The only difference – and here is the greatest irony – is that Kerry would almost certainly disengage more slowly than Bush simply as a matter of political positioning: he is the one more vulnerable to accusations of abandoning Iraq to Islamic fanatics, warlord-priests and Saddam loyalists.It is not just over Iraq that the hawkish Kerry will confound European liberals. He has harshly criticised Bush for not being tough enough with Iran – another irony, because it implies a preference for unilateral action rather than the multilateral diplomacy he supposedly espouses.

Iran’s fanatical priests and Revolutionary Guard thugs, having fakedthe last elections, now rule the country behind the increasingly thin facade of President Khatami’s elected but powerless government. The extremists have been playing a diplomatic game with the E3 – Britain, France and Germany – and with the International Atomic EnergyAuthority, while using Iran’s oil revenues to import all the missile components and nuclear equipment they can.

The Bush Administration has looked over the options for direct action,everything from air strikes to sabotage but, increasingly committed inIraq, it has done nothing. It has instead focused on diplomacy to restrict Iranian imports of forbidden materials from Russia and China,and on intelligence operations to shut down smuggling networks. All that is crucial, because in spite of boasts of self-sufficiency, Iran can do little on its own.

Gaining time is important: the fundamentalists are increasingly unpopular, they represent a shrinking minority of the most backward village population (and that, too, only in the half of the country that is inhabited by Persians as opposed toother ethnic minorities), and they will not be in power for ever.What would Kerry do differently? Nothing much either way, most likely,but it is simply an administrative inevitability that the air strike and sabotage options will be examined once again.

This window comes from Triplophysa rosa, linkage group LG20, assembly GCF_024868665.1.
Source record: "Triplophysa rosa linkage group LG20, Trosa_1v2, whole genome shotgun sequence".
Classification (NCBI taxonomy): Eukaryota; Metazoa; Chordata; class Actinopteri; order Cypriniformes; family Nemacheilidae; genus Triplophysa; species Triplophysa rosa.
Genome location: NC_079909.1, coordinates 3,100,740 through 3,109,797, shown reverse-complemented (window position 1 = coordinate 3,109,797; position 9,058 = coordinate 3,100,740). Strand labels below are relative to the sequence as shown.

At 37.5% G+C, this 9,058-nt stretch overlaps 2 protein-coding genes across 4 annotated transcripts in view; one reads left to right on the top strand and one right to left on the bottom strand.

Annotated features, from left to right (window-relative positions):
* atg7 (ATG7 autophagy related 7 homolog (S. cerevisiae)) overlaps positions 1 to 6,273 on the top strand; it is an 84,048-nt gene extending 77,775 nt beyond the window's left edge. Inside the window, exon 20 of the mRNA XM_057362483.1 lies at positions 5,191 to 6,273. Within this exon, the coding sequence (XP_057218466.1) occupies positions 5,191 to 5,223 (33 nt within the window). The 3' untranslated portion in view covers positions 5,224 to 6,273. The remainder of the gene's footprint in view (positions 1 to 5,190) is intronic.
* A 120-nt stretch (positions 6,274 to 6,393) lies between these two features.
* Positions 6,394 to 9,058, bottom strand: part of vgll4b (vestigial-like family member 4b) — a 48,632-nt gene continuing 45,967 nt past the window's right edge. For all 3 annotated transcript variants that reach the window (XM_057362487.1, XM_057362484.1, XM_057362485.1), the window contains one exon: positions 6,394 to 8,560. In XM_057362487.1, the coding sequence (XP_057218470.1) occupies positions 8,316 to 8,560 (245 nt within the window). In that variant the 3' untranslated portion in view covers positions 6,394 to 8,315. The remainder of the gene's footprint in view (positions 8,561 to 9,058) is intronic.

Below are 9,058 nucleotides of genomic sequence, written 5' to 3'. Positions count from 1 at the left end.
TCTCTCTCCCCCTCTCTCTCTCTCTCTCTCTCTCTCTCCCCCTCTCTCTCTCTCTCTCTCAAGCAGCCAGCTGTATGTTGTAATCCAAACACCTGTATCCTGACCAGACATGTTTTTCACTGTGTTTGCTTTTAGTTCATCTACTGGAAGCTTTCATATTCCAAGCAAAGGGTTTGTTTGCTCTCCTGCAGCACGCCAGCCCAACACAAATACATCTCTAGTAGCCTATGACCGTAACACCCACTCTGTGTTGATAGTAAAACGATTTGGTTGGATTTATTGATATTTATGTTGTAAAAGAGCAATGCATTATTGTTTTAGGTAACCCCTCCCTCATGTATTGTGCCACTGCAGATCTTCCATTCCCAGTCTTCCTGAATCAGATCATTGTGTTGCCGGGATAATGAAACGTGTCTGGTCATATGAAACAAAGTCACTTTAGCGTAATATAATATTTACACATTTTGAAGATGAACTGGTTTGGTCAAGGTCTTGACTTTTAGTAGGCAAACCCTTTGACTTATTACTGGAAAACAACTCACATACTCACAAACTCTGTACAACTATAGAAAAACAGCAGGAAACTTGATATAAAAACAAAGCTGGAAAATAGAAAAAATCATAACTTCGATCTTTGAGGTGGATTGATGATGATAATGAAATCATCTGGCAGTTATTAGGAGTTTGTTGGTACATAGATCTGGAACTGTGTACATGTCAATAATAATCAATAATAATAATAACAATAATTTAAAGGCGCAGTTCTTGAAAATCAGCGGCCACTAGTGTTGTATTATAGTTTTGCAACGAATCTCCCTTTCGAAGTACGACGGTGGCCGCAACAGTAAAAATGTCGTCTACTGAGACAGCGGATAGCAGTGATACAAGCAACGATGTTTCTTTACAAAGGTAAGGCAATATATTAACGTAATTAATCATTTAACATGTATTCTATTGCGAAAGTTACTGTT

One wonders how The Guardian’s editorial would read if bombs ordered by a Kerry White House were to start falling on Natanz and Arak, where the major nuclear facilities are being built.As for the more prosaic business of day-to-day military policy, Kerry is unlikely to change the Bush plan of removing US forces from Cold War garrisons in western Europe and Korea.

Kerry advisers also agreewith all the “transformation” programmes of the Bush Administration -the change to aircraft without pilots, to air bombing instead of artillery, to command networks instead of hierarchies, to lighter, higher-quality forces.Unless Kerry really does ask Congress for the money to add two Army divisions, one will need a microscope to tell the difference inmilitary policy if Kerry wins the election. Perhaps The Guardian and its readers should take a close look at those pictures of Kerry with his shotgun after last week’s goose shoot: there goes a genuineAmerican hawk, red in tooth and policy. ”

Now that is what I call a misdirected Peace Movement…!